On July 10, 2012, the National Transportation Safety Board (“NTSB”) approved a staff report that faults both Enbridge Energy, Limited Partnership (“Enbridge”) and the Pipeline and Hazardous Materials Safety Administration (“PHMSA”) for a 2010 pipeline rupture that spilled almost 850,000 gallons of crude oil in Marshall, Michigan.  The NTSB Report comes on the heels of PHMSA’s proposed $3.7 million penalty against Enbridge for the spill (see July 9, 2012 edition of the WER).

The NTSB Report concludes that while the rupture occurred due to known crack defects in corroded areas, and was exacerbated by Enbridge’s “inadequate” staff and training and operating procedures, PHMSA’s regulations also contributed to the spill.  Specifically, the report states that PHMSA’s regulations regarding the “discovery of condition” are ambiguous and resulted in Enbridge reporting the defect 460 days after discovery, delaying its repair.  In addition, the NTSB Report states that PHMSA failed to follow up on findings from this defect report and did not require Enbridge to excavate and repair the pipe segments with defects.  The NTSB further found fault with PHMSA’s response capability planning requirements, concluding that these requirements are not adequate to ensure a high level of preparedness.  Lastly, the NTSB Report determined that PHMSA contributed to the rupture with its unclear regulations regarding the assessment of pipeline defects and when to repair and remediate such defects, and its ineffective oversight over pipeline integrity programs and control center procedures.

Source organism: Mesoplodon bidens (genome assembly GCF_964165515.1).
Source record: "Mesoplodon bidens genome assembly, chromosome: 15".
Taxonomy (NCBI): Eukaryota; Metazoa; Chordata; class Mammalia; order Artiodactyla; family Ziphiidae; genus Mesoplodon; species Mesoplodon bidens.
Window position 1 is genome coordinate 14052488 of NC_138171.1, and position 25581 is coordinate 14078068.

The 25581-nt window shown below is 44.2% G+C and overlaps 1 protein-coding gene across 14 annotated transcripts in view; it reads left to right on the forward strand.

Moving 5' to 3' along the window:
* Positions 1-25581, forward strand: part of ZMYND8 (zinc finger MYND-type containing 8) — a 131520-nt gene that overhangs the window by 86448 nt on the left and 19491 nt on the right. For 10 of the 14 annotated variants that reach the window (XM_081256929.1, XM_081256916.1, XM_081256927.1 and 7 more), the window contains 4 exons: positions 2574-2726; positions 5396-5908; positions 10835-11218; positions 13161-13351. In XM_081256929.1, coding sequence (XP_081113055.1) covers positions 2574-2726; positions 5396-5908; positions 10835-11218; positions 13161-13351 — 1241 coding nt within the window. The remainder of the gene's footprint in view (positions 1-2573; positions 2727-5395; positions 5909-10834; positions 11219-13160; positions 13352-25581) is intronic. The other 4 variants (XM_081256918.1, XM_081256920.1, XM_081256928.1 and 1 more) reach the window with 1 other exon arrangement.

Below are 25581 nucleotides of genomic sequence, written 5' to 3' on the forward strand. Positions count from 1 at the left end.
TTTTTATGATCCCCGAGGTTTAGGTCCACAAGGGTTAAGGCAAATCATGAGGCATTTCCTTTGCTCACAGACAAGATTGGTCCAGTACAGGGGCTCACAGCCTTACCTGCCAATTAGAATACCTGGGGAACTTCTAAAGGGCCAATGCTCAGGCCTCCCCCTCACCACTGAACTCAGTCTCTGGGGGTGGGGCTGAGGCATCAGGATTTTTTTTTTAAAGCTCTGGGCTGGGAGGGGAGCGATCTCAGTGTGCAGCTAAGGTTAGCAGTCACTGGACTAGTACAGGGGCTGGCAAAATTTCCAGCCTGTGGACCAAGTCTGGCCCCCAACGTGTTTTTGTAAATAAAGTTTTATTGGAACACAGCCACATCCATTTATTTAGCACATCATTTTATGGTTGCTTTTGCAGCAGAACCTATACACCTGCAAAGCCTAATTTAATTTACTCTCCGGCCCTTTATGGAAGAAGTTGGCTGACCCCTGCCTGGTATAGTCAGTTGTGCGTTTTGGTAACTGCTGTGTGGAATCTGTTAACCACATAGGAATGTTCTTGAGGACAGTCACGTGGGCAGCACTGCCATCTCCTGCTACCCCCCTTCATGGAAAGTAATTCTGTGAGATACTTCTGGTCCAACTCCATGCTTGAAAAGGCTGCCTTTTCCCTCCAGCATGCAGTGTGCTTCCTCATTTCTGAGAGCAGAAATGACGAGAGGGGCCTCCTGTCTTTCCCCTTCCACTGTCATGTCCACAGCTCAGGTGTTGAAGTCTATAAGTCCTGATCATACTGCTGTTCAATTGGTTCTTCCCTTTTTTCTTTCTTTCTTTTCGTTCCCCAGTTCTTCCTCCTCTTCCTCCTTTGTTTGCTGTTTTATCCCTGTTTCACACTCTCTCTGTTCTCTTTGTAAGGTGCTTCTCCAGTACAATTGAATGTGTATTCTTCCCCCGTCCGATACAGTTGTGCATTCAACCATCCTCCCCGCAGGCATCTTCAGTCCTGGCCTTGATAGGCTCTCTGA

Following NTSB’s conclusions, the report made several recommendations to multiple parties, including Enbridge and PHMSA.  NTSB recommended that Enbridge revise its integrity management program to ensure the integrity of its pipelines, implement training programs for control center staff, and update its emergency response procedures.   The NTSB also recommended that PHMSA amend its regulations to provide (i) a clear guide as to when pipeline cracks must be repaired; (ii) a 180 day timeframe for reports about pipeline threats; and (iii) a response planning requirement similar to those of the U.S. Coast Guard and Environmental Protection Agency.  

 A synopsis of the report is available here.